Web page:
We all love Ofsted. Right…?

An “outstanding” Ofsted report is an amazing achievement. It propels the school to the top of the list for prospective parents. It creates a great reputation in the local area. Head teachers crave and desire it.

But getting that “outstanding” is no mean feat.

You have an inspection looming. Teachers are perfecting their lessons plans. Data is up to date. Pupils are on their best behaviour.
But what about the school facilities? The inspectors won’t be checking the washrooms. Will they?

How devastated would you feel loosing marks because of missing toilet signs? It has happened before.

Let’s be honest.

Washroom regulations might not be at the top of an inspectors tick list. But it is something they are going to check. And if your facilities aren’t up to scratch, then parents can read it in the Ofsted report.

But what mistakes are schools making?

To find out we scoured existing Ofsted reports. We looked for the common negative comments about the facilities.

Here are 6 washroom mistakes schools are making. And the simple solutions so you won’t.

1. “Not enough signs to show whether facilities were for boys or girls”

Easy. Get some male or female signs and put them where they will be visible.

2. “Water temperature from some taps was too hot”

To avoid risk of scalding 43°C is the maximum temperature for hot water. Get the caretaker to check.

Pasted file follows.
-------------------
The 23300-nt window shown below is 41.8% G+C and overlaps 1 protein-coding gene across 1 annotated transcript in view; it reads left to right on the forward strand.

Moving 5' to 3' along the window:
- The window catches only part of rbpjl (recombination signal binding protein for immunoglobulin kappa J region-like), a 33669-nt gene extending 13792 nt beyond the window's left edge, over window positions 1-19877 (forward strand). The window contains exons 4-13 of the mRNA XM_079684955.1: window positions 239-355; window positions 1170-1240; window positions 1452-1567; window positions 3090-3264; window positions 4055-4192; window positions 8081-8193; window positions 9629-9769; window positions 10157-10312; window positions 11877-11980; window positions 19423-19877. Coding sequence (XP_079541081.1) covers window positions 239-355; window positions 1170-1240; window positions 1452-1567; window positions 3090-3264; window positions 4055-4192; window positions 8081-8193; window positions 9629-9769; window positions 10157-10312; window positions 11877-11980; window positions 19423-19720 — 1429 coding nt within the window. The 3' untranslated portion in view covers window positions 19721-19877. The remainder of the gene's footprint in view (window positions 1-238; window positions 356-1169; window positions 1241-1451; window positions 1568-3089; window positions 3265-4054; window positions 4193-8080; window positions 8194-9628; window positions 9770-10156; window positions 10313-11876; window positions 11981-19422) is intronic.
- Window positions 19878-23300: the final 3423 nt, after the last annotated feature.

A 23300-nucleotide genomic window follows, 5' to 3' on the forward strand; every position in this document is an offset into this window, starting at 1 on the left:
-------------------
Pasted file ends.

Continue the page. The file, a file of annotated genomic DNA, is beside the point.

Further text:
3. “Insufficient paper towels and soap available in the washroom”

Create an effective washroom cleaning/inspection regime. Ensure the facilities are clean and stocked throughout the day.

4. “Inadequate arrangements for the disposal of sanitary towels”

The supply of Sanitary towel disposal units should be in all female cubicles. This applies where age appropriate in both primary and secondary schools.

5. “Pupil’s privacy was not completely maintained”

The regulations are vague on this one.

“Toilet facilities should allow for informal supervision by staff, without compromising pupils’ privacy.”

This means:

· Open plan / viewable hand washing areas are fine.

· Toilet cubicles should be out of direct view from circulation areas

· Door locks must be working

· Modesty screens can separate urinals

6. “The school failed to meet regulations for sufficiency and condition of the washrooms”

· Provide the right amount of toilets and washbasins

· Make disabled toilets accessible

· Separate staff and visitor toilets

We know it can feel overwhelming. So to help we created a handy guide. It explains everything you need to know about school washrooms. It includes current regulations, best practices, and recommends suitable products.